Who am I? Why am I here?
This is the standing title for my introduction slides when I'm teaching. Let's answer in reverse:
- because I have a lot of knowledge stored up and want a place to put it.
- because the knowledge is specialized at some typically overlooked intersections - sex, disability, trauma, and identity-based violence.
- because my brain has a terrible built-in organization system and I have finally found a way to back it up. (Seriously, Notion has been life-changing for me in the realm of organization and general functioning. Can we please talk about it?)
- a sexuality educator
- chronically ill headed toward disabled
- neurodivergent and still learning how that impacts (and has impacted) my life
- GNC - specifically androgyne. I use she/they pronouns
- an obnoxious cat human with an adorable fur gremlin named Nini.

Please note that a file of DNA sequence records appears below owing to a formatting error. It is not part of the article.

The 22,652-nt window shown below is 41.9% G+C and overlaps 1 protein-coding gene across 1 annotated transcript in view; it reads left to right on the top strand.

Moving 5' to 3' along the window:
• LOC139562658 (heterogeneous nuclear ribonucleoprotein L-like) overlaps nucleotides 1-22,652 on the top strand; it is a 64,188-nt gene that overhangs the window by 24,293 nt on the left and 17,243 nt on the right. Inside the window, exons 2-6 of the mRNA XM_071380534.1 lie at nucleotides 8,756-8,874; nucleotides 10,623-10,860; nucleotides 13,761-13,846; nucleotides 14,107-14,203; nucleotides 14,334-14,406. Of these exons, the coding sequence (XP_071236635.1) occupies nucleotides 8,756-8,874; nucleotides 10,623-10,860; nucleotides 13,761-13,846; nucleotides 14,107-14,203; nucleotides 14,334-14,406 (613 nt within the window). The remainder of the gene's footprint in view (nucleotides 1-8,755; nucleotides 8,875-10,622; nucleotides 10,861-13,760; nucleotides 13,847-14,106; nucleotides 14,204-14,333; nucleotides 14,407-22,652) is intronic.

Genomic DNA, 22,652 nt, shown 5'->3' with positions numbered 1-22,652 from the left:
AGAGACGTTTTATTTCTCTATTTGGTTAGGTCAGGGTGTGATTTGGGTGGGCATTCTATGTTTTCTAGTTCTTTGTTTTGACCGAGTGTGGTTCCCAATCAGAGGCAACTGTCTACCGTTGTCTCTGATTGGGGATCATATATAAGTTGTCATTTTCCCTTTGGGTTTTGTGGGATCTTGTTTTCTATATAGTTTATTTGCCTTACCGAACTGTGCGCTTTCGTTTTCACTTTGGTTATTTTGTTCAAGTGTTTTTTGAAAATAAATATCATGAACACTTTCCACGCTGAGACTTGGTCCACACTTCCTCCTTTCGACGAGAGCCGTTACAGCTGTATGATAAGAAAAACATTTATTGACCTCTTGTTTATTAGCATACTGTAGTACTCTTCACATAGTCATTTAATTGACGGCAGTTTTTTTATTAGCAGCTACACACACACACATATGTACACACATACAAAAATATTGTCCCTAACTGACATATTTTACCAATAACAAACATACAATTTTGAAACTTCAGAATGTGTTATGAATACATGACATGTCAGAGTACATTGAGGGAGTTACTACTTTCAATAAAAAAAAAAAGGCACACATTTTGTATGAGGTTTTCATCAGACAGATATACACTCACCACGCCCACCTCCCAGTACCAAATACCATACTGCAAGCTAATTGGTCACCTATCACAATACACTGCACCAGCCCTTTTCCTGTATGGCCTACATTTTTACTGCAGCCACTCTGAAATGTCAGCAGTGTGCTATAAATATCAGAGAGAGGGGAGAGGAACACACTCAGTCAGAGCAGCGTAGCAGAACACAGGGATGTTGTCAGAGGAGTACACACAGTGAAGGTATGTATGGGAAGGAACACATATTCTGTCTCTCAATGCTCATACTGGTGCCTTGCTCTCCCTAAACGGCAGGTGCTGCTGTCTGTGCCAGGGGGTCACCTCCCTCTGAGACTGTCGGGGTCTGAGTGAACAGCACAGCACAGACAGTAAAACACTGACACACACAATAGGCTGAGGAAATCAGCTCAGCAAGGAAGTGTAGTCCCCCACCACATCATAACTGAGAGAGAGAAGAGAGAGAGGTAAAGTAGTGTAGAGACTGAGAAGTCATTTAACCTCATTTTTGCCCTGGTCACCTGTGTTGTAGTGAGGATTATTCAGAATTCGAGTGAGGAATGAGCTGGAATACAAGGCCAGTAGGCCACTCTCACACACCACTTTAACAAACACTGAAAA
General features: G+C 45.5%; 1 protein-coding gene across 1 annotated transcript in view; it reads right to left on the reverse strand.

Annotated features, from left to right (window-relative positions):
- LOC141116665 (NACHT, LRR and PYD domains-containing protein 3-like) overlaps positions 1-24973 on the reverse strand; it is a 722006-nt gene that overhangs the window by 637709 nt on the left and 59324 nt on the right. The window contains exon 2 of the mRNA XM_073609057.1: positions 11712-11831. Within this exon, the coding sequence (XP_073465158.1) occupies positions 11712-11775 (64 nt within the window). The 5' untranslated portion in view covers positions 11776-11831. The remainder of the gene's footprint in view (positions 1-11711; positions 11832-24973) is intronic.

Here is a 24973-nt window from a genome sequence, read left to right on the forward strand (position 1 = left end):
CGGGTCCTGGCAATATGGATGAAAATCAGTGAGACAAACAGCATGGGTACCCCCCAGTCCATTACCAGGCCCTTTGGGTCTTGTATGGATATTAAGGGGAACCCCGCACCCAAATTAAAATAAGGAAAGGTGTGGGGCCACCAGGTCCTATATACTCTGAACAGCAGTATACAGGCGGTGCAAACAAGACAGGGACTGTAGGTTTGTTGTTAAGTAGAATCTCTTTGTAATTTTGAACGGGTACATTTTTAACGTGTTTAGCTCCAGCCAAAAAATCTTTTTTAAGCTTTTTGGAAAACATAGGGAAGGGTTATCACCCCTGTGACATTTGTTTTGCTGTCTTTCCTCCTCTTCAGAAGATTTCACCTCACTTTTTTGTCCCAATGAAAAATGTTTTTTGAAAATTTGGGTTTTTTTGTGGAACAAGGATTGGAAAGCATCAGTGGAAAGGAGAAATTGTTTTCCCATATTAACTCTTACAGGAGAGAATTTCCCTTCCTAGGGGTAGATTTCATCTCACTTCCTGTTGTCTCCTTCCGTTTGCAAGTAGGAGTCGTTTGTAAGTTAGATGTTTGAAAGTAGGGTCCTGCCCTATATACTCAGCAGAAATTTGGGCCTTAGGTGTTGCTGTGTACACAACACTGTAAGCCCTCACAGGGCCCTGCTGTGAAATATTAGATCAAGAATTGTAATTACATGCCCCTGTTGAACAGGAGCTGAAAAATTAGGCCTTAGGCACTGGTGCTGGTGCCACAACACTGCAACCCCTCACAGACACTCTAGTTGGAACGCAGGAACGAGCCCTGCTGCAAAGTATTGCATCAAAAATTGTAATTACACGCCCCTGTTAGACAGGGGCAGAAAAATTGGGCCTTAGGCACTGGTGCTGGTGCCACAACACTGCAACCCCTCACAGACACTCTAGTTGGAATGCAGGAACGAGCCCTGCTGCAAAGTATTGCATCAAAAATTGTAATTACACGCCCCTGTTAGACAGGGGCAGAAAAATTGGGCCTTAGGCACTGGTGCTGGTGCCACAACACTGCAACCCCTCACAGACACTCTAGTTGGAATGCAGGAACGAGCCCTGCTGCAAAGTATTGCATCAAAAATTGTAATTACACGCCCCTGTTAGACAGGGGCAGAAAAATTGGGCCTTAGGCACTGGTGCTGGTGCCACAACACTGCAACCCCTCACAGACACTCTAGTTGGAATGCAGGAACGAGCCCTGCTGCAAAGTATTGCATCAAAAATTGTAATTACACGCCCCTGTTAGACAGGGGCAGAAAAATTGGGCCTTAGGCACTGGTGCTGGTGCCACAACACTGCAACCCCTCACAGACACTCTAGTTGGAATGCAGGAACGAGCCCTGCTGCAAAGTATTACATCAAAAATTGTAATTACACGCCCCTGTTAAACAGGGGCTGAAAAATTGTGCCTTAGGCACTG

- too old and too tired for devil's advocates and debating for argument sake
- a jack of all trades, master of a few
- a collection of ridiculous stories, factoids, and incredulity.
I have moved through several industries: disability services, sexuality education, violence prevention, higher education, throughout my career. Since my first unsuccessful round of college, I have worked in areas adjacent to human development and education. One commonality across them? Silos.
I started in the field of intellectual and developmental disability services in 2006, got involved in human rights advocacy shortly thereafter, and became a sexuality educator - specialized in sex education for people with IDD in 2008 by training with Pat Carney and joining the DDS Sexuality Educator Network. I worked in a number of group homes where folks could have benefitted from ANY kind of education about sexuality, but felt invalidated by a system that seemed to value credentials over experience and skill. I saw (and still see) my colleagues in Network have sexuality added to their “regular” job duties - an already substantial set of tasks.